Commentary | Budget, Taxes, and Public Investment

Lessons—Results of Clinton Gamble on Education Are Unclear

These pieces originally appeared as a weekly column entitled “Lessons” in The New York Times between 1999 and 2003.


Results of Clinton Gamble on Education Are Unclear

By Richard Rothstein

Al Gore and George W. Bush talk a lot about education in the presidential campaign. Yet the federal role in education seems minor, 7 percent of school budgets. Are the candidates misleading the voters?

Not really. In his two terms, President Bill Clinton has shown that a shrewd chief executive can have a big impact on schools. But it is still unclear if his policy has been farsighted or reckless.

From the start, Mr. Clinton wanted higher standards but knew that resources to achieve them, like good facilities and qualified teachers were expensive and distributed unequally. Raising standards without added dollars could cause soaring failure rates for disadvantaged children.

With huge deficits, the president initially had no hope of getting much new spending. So he chose a high-risk approach, focusing first on standards and figuring states would be forced to add their own money later, perhaps through lawsuits. This is now happening, but the process isn’t over.

Mr. Clinton’s strategy took shape before the 1992 election. As Arkansas governor, he tried to influence President George Bush’s education policy. As president, Mr. Clinton expanded reforms he had prodded his predecessor to begin.

In 1989, representing the National Governors’ Association, Mr. Clinton negotiated with Mr. Bush’s domestic policy aides to establish “Goals 2000,” a call for higher standards.

A Clinton adviser then was Marshall Smith, dean of Stanford University’s school of education. Professor Smith urged “systemic reform,” an idea that more money by itself could not improve schools. Rather, reform must combine higher standards, testing whether students reach them, and holding schools accountable.

But, he added, higher standards could spur inequality if states did not give all students an “opportunity to learn” advanced content, because poor children are often less prepared at home and have teachers who are not trained to impart more sophisticated thinking skills.

To avoid this, Dr. Smith said, systemic reform must also ensure that all teachers are well-prepared and that facilities and materials for poor children are adequate.

In negotiations with President Bush’s staff, Governor Clinton fruitlessly sought financing to get poor children more ready to learn. In a joint news conference, Mr. Bush and the governors agreed that added money was desirable but said, “We understand the limits imposed on new spending by the Federal deficit.”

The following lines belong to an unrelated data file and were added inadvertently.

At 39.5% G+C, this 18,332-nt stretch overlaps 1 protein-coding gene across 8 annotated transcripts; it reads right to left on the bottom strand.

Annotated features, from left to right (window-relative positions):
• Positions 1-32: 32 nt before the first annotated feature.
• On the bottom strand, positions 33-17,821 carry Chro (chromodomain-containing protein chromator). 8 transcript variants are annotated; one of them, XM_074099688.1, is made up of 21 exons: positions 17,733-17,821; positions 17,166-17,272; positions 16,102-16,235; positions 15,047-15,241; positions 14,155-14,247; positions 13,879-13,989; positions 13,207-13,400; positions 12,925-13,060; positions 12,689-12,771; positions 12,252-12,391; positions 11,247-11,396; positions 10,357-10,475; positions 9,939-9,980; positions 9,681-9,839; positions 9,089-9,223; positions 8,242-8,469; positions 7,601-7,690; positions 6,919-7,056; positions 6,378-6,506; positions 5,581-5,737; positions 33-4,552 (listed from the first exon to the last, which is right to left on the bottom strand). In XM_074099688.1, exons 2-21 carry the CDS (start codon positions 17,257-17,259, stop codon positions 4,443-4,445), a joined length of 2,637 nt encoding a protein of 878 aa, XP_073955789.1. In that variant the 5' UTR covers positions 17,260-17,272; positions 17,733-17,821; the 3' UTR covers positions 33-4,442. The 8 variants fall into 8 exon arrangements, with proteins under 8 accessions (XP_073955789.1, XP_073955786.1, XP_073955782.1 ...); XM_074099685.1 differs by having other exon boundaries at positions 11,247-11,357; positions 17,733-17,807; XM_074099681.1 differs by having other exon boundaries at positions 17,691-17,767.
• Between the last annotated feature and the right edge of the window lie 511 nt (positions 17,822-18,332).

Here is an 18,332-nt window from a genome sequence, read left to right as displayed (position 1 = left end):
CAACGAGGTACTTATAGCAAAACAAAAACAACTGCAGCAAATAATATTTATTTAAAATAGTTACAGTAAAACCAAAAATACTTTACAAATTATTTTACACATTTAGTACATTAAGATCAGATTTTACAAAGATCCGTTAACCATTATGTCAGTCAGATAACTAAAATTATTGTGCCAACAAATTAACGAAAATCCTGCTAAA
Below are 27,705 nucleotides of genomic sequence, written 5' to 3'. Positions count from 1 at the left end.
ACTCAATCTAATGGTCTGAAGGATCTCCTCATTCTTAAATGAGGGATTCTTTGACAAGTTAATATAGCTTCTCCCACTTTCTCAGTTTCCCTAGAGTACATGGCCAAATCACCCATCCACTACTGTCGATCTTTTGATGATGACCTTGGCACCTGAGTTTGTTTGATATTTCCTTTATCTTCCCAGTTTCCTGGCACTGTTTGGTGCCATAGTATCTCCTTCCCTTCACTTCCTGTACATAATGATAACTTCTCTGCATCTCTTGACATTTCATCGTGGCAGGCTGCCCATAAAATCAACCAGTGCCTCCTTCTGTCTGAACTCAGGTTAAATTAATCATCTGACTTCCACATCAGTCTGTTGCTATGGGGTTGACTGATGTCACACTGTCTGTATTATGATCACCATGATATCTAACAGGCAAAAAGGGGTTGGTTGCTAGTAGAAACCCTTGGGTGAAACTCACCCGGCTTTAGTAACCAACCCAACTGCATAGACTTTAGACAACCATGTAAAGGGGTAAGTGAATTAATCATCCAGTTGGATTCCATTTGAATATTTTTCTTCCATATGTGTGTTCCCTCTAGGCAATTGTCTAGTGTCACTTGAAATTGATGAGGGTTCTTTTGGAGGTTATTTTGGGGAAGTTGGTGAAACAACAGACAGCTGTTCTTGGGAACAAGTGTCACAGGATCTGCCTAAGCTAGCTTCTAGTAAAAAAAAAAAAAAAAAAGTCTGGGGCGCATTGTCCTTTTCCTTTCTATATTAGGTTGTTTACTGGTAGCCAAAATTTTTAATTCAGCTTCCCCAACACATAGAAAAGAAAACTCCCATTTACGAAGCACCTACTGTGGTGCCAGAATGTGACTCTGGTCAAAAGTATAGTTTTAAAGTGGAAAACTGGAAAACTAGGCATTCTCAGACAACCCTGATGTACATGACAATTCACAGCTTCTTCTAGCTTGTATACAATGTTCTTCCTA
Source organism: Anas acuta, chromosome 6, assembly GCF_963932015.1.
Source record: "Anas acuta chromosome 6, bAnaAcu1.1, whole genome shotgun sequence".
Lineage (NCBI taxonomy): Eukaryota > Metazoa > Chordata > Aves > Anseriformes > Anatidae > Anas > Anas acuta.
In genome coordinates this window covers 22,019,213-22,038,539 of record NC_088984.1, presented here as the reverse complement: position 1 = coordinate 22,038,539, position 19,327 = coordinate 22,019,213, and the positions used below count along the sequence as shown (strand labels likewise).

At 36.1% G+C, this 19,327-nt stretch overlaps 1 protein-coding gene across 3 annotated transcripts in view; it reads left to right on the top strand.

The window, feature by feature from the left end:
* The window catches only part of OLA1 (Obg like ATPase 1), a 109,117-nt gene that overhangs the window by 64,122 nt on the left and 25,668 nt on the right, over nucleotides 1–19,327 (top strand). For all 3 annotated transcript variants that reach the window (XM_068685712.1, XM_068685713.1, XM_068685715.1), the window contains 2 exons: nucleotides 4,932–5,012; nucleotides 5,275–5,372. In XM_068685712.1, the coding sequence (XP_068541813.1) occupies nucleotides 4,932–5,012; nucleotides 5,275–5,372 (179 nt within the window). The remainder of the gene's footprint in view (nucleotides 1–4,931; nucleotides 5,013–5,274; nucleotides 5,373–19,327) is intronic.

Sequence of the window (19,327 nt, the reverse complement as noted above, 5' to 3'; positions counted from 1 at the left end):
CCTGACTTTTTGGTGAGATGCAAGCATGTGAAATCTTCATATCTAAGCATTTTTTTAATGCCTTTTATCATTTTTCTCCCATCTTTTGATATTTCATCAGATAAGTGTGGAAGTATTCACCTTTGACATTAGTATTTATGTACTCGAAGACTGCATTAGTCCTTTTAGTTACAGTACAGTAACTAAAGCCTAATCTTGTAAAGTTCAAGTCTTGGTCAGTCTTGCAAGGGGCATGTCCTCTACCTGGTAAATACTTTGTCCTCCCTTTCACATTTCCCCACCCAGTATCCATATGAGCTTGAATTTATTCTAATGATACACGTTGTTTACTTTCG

In 1993, Dr. Smith became undersecretary of Education in the Clinton Administration, and systemic reform became policy. But it became embroiled in disputes over “opportunity-to-learn” programs that cost money.

Some Democratic congressional leaders wanted no students held to higher standards without the resources to achieve them, but congressional Republicans and governors from both parties were ready to abandon reform if new expenditures were required. So Mr. Clinton decided not to support spending programs tied to the standards.

Jack Jennings, then an aide to House Democrats, says the president and his allies were gambling. They recognized that new spending proposals would scuttle reform, but also thought that once higher standards were in place, states would be forced, perhaps by lawsuits, to finance help for poor children to succeed.

Dr. Smith, now back at Stanford, recalls that he and other administration officials thought states would have to provide better trained teachers and resources for disadvantaged pupils, “forced by the clarity of the outcome requirements.”

Reform has proceeded much as the administration urged. States adopted new standards. Failing pupils are held back. But those who fail are more often poor and minority students.

Raising dollars to remedy this is mostly a state function, but unexpected federal surpluses also help. Mr. Clinton’s later budgets, unlike earlier ones, focus not on standards but on money for smaller classes, better trained teachers, and school construction and refurbishing.

Still, conflict between higher standards and inadequate resources occurs mostly at the state level. There, litigation has intensified, just as the administration expected. A New York State judge is weighing a claim that higher standards require more funds for New York City schools. New Jersey’s Supreme Court says the state must offer preschool to disadvantaged children and ensure that poor districts receive more state money than suburban ones.

In California, a new lawsuit demands equal access to advanced courses for poor children. An Ohio court recently ruled that standards were adopted without ensuring disadvantaged students the resources to meet them. But similar suits in Florida and Wisconsin have failed for now.

If states eventually provide enough new money, President Clinton will have been a visionary who maneuvered states into equalizing education after embracing high standards.

But if states continue to raise standards without resources to reach them, his impact will be more negative, leading to wider academic gaps between rich and poor.

Return to the Education Column Archive

See related work on Public Investment | Budget, Taxes, and Public Investment

See more work by Richard Rothstein